USDA Makes School Meals More Flexible, Translation: Less Nutritious
The U.S. Department of Agriculture (USDA) announced its revised school meal rules, in words that would make George Orwell proud:
The U.S. Department of Agriculture today [Nov. 29] provided local food service professionals the flexibility they need to serve wholesome, nutritious, and tasty meals in schools across the nation. The new School Meal Flexibility Rule … reflects USDA’s commitment, made in a May proclamation to work with program operators, school nutrition professionals, industry, and other stakeholders to develop forward-thinking strategies to ensure school nutrition standards are both healthful and practical … This action reflects a key initiative of USDA’s Regulatory Reform Agenda, developed in response to the President’s Executive Order to alleviate unnecessary regulatory burdens.
Try and get your head around this. The revised rules make school meals less nutritious. They allow schools to:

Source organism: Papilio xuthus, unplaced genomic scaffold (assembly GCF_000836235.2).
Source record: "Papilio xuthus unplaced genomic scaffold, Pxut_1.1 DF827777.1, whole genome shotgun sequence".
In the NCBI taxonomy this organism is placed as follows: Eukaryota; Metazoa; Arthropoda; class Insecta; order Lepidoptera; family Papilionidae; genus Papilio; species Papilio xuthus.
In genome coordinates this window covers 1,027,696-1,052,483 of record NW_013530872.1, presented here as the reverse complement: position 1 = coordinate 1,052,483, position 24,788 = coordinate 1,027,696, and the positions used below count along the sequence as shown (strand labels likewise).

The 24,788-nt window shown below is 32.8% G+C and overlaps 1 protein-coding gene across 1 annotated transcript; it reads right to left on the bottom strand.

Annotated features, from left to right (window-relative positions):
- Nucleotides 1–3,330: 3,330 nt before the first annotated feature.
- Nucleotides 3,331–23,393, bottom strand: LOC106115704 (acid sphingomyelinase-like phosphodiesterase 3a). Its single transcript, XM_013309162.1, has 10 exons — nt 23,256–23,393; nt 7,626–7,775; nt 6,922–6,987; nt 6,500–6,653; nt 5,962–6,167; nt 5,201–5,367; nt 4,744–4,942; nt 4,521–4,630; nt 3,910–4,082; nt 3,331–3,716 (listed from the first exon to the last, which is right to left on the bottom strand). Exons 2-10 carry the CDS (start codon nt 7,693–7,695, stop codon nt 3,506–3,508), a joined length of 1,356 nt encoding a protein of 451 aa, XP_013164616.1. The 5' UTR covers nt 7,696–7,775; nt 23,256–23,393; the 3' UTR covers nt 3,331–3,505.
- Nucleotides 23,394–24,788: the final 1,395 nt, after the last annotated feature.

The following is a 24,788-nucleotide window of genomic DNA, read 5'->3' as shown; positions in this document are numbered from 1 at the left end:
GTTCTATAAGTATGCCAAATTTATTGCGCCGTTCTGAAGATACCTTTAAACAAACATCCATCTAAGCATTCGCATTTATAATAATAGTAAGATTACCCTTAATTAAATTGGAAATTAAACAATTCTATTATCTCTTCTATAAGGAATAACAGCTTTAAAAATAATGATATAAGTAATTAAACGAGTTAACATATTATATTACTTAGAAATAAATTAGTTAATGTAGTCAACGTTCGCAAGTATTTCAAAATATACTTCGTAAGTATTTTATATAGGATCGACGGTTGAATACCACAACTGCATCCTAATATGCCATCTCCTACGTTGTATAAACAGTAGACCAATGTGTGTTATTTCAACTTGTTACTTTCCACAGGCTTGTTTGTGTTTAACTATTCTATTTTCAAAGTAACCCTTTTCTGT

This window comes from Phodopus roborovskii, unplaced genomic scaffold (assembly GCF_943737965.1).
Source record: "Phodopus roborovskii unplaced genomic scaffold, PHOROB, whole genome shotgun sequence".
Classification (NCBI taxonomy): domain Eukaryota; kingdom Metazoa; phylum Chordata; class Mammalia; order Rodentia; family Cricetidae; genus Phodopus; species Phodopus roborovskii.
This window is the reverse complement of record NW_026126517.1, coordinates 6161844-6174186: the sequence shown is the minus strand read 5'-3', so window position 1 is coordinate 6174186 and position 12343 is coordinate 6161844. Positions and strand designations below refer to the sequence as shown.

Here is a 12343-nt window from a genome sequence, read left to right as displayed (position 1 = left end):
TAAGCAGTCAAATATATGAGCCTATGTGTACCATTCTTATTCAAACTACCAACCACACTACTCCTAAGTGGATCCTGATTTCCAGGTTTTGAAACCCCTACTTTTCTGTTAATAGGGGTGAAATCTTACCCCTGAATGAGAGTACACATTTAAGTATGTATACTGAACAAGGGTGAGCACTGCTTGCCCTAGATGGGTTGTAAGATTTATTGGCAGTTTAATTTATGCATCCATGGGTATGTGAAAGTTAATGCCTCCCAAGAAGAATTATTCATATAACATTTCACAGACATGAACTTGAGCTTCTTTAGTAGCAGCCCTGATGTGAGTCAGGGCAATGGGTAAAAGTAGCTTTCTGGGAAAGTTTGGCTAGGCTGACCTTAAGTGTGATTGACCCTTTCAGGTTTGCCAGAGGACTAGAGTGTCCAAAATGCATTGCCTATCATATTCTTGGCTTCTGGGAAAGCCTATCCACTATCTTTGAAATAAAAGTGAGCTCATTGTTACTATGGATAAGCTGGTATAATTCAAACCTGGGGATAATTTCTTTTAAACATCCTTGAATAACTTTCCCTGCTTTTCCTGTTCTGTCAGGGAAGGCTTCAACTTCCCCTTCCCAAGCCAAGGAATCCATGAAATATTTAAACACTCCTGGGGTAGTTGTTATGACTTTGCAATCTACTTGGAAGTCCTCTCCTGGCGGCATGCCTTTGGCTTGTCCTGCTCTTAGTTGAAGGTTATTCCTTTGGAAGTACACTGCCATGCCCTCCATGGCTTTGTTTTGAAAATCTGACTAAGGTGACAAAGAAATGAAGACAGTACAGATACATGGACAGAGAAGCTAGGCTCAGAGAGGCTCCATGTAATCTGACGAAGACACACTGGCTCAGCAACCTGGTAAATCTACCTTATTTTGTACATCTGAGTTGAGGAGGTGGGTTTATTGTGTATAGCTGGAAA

- Serve flavored rather than plain low-fat milk (higher in sugar).
- Be exempt from serving whole grain-rich products.
- Have until the end of the 2020-2021 school year to reduce the salt in school meals.
This rule will be in effect for school year 2018-2019. USDA is accepting public comments for longer term use here.
I will never understand why adults would lobby to make school meals less healthful, but here is the School Nutrition Association praising the changes. The association cites survey data indicating that 65 percent of school districts are having trouble with whole grains and 92 percent with sodium requirements.
I love Margo Wootan’s quote (she is director of nutrition policy at the Center for Science in the Public Interest):
The proposal is a hammer in search of a nail … Virtually 100 percent of schools are already complying with the final nutrition standards, including the first phase of sodium reduction.
- USDA’s press release
- CSPI’s press statement
- American Heart Association’s press release